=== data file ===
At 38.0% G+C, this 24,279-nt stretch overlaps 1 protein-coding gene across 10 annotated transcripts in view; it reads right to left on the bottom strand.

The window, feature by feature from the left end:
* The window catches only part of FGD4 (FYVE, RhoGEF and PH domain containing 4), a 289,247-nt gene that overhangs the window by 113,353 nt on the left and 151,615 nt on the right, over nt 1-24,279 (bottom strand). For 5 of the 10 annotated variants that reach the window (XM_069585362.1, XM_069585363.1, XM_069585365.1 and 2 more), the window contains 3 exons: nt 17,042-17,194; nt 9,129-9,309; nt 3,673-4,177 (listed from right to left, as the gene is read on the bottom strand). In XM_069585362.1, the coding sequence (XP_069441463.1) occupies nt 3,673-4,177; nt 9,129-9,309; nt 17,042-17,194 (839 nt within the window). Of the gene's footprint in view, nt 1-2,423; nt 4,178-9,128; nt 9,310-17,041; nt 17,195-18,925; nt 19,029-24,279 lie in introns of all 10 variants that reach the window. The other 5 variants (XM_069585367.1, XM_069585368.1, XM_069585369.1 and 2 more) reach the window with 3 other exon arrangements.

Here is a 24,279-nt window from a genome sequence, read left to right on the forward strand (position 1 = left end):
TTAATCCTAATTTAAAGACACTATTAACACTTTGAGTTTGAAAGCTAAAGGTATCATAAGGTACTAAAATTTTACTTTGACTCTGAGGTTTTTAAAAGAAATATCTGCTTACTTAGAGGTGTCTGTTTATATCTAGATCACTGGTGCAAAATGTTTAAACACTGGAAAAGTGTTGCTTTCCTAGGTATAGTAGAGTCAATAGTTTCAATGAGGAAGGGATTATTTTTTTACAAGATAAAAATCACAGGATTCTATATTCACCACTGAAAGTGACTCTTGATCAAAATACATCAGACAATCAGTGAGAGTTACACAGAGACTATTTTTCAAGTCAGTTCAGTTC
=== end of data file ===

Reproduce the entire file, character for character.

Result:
At 38.0% G+C, this 24,279-nt stretch overlaps 1 protein-coding gene across 10 annotated transcripts in view; it reads right to left on the bottom strand.

The window, feature by feature from the left end:
* The window catches only part of FGD4 (FYVE, RhoGEF and PH domain containing 4), a 289,247-nt gene that overhangs the window by 113,353 nt on the left and 151,615 nt on the right, over nt 1-24,279 (bottom strand). For 5 of the 10 annotated variants that reach the window (XM_069585362.1, XM_069585363.1, XM_069585365.1 and 2 more), the window contains 3 exons: nt 17,042-17,194; nt 9,129-9,309; nt 3,673-4,177 (listed from right to left, as the gene is read on the bottom strand). In XM_069585362.1, the coding sequence (XP_069441463.1) occupies nt 3,673-4,177; nt 9,129-9,309; nt 17,042-17,194 (839 nt within the window). Of the gene's footprint in view, nt 1-2,423; nt 4,178-9,128; nt 9,310-17,041; nt 17,195-18,925; nt 19,029-24,279 lie in introns of all 10 variants that reach the window. The other 5 variants (XM_069585367.1, XM_069585368.1, XM_069585369.1 and 2 more) reach the window with 3 other exon arrangements.

Here is a 24,279-nt window from a genome sequence, read left to right on the forward strand (position 1 = left end):
TTAATCCTAATTTAAAGACACTATTAACACTTTGAGTTTGAAAGCTAAAGGTATCATAAGGTACTAAAATTTTACTTTGACTCTGAGGTTTTTAAAAGAAATATCTGCTTACTTAGAGGTGTCTGTTTATATCTAGATCACTGGTGCAAAATGTTTAAACACTGGAAAAGTGTTGCTTTCCTAGGTATAGTAGAGTCAATAGTTTCAATGAGGAAGGGATTATTTTTTTACAAGATAAAAATCACAGGATTCTATATTCACCACTGAAAGTGACTCTTGATCAAAATACATCAGACAATCAGTGAGAGTTACACAGAGACTATTTTTCAAGTCAGTTCAGTTC